How important it is then that this episode ends with the hobbits running naked and free upon the downs, subject to no-one except by the commitments that they have made to each other and, as in Frodo’s case, his promise to Gandalf. Frodo, in particular, has won an important victory, most especially over the temptation to put on the Ring, but also in his exercise of freedom in wielding a blade against the barrow wight and in the song that calls Tom Bombadil, the master, to give them his aid.

The King and The Healing of Faramir

It is not so much the wound that Faramir received in battle that brings him close to death. Aragorn reaches the heart of the matter when he says to Imrahil, “Weariness, grief for his father’s mood, a wound, and over all the Black Breath”. All these things have finally overcome the valiant Faramir. All his life he has resisted the creeping shadow both in the rise of Mordor beyond the borders of Gondor and within the hearts of his own people and now, at last, his hope is gone.

It is not by Athelas alone that Aragorn heals Faramir. Tolkien does not enter into any explanation of the process but simply describes what Aragorn does.

“Now Aragorn knelt beside Faramir, and held a hand upon his brow. And those who watched him felt that some great struggle was going on. For Aragorn’s face grew grey with weariness; and ever and anon he called the name of Faramir, but each time more faintly to their hearing, as if Aragorn himself was removed from them, and walked in some dark vale, calling for one who is lost.”

What Tolkien describes here is some form of the coinherence about which the Inklings used to speak and an idea which was introduced to them by Charles Williams. Williams believed that Christians could voluntarily bear the suffering or burden of another and so aid their healing. Aragorn’s apparent journey away from himself and his profound weariness as he makes this journey seems to suggest that this is what is happening. For those who would like to explore this idea further I would warmly recommend the work of Sørina Higgins on Charles Williams which you can explore by going to https://theoddestinkling.wordpress.com and clicking on coinherence in the tags on the right hand side of the page.

It may be that Aragorn is able to call Faramir back from his journey towards death by this means but the healing is made complete when Bergil arrives with athelas. Aragorn crushes two leaves and casts them into a bowl of water and life is restored to both the healer and the one who is near to death.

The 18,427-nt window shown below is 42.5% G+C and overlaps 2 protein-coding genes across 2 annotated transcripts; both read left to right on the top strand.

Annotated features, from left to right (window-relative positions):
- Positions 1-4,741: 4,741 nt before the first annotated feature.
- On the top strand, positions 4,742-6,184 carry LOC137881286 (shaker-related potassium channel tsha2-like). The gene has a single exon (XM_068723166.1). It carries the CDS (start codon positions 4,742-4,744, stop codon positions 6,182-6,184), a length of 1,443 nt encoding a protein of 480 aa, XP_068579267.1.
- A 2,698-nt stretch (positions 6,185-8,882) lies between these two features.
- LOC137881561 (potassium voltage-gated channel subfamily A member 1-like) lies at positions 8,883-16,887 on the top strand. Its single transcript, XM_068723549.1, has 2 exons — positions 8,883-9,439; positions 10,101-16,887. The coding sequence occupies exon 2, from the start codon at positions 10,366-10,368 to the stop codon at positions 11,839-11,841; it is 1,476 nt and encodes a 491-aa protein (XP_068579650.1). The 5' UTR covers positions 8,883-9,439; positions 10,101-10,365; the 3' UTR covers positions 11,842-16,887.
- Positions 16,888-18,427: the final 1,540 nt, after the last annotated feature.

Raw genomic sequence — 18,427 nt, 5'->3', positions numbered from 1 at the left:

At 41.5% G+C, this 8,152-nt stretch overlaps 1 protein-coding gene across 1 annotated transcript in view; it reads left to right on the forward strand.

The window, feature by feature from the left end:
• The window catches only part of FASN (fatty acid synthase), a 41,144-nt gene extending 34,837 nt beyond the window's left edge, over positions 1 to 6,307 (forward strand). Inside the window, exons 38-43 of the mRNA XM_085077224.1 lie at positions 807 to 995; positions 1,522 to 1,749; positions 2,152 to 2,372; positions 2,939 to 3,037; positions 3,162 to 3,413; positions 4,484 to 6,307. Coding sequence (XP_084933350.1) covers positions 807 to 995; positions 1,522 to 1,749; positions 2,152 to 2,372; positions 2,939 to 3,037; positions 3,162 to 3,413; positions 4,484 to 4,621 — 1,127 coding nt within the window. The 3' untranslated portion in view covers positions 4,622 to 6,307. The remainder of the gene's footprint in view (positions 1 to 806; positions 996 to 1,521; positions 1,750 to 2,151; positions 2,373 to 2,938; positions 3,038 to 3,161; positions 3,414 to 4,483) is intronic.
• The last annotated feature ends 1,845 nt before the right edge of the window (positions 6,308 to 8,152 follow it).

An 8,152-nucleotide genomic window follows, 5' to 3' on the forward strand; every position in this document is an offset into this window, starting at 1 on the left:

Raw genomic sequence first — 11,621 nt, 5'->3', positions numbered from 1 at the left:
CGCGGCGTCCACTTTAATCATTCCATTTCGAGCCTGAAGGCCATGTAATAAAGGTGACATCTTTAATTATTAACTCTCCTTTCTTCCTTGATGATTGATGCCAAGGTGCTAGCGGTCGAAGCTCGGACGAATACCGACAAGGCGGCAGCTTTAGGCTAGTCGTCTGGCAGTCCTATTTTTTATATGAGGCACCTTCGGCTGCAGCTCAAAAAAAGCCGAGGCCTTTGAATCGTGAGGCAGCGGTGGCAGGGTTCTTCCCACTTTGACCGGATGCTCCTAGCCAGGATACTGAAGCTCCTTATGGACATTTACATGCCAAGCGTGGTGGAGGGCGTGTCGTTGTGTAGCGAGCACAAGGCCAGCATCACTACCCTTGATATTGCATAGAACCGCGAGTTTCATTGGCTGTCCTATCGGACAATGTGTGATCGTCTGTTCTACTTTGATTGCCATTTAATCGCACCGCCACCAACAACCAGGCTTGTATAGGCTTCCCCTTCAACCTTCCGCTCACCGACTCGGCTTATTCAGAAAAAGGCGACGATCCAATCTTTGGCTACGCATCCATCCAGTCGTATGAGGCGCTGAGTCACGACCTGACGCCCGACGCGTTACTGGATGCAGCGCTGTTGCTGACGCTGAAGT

“The fragrance that came to each was like a memory of dewy mornings of unshadowed sun in some land of which the fair world in Spring is itself but a fleeting memory.”

As you read the account of the healings in this beautiful chapter you will note that the fragrance of athelas is somehow different for each person that is healed. It is a beautiful expression of the unique relationship between the one who is hurt, the means of their healing and the healer. Surely in Faramir’s case we catch a glimpse, just for a moment, of his deepest yearning. When Faramir explained to Frodo the meaning of the ceremony that he and his men observed before eating in Henneth Anûn he spoke of his longing for the restoring of Gondor and also for something deeper even than that longing. He spoke of “that which is beyond Elvenhome and will ever be”.   https://stephencwinter.com/2015/09/08/faramir-remembers-that-which-is-beyond-elvenhome-and-will-ever-be/

Faramir has long pondered that which Númenor and even Valinor can only point to. He is one who cannot stay at the surface of things and so passes through his experience as son of the Steward of Gondor through the history of his people and unto their origins in Númenor. And on arriving there and pondering both its glory and its fall under the shadow he goes deeper yet until he comes to Valinor which is forever closed to them. He will know that it is at the surface of Valinor the deathless land that the corrupted kings of Númenor stayed and so desired to possess it and the gift of immortality and so he passes deeper yet to what lies beyond Elvenhome. This is what he and all in the Houses of Healing glimpse just for a moment. It is a glimpse into the most secret place within his soul, into his most true self, even into the deepest reality of all and so he is called back from the shadows into light and life and into service of the king for whose return he has long waited.